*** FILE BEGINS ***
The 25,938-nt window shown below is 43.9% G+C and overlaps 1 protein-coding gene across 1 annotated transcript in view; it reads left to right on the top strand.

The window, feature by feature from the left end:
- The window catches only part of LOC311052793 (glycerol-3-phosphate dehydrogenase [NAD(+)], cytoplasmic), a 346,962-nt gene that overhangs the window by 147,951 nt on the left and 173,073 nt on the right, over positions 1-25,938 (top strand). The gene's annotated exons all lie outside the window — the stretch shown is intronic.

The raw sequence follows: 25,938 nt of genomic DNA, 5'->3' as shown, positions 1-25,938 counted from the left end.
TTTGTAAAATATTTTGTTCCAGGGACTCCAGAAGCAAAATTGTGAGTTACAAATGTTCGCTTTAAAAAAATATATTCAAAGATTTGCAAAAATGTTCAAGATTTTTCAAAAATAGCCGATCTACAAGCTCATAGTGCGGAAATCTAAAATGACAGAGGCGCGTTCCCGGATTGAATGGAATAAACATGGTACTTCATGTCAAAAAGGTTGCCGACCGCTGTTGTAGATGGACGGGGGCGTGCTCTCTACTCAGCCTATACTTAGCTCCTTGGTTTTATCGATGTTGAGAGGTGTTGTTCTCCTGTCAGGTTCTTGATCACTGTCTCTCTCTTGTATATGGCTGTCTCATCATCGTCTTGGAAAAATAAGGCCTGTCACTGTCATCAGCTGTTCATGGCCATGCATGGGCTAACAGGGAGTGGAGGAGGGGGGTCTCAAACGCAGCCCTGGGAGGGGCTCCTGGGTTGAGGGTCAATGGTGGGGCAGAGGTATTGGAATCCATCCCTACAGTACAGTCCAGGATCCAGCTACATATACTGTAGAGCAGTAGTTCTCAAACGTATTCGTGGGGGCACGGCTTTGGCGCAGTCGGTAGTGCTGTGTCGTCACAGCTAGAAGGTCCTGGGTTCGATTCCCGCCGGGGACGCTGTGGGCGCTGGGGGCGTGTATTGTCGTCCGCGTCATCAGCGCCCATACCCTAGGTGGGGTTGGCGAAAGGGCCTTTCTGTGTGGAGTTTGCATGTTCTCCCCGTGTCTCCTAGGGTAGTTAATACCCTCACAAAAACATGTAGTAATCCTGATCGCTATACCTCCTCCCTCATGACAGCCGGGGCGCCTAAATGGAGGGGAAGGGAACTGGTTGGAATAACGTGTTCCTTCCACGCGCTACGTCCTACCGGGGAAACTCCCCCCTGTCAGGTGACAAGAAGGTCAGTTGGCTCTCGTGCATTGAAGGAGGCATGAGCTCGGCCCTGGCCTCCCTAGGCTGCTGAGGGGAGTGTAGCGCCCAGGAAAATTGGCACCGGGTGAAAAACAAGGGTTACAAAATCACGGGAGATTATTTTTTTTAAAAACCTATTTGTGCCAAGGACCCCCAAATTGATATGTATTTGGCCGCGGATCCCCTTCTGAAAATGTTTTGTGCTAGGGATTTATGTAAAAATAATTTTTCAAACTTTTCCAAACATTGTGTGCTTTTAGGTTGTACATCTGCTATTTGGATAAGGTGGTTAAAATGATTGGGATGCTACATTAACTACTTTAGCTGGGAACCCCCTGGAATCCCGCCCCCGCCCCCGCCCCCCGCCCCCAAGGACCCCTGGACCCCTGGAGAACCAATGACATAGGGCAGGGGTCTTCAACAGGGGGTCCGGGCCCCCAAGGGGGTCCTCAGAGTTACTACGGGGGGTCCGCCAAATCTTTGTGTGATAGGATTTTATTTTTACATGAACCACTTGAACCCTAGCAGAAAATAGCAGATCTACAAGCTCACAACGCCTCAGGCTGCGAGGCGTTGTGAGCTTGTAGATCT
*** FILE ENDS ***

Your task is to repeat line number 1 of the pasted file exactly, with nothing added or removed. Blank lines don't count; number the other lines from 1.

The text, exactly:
The 25,938-nt window shown below is 43.9% G+C and overlaps 1 protein-coding gene across 1 annotated transcript in view; it reads left to right on the top strand.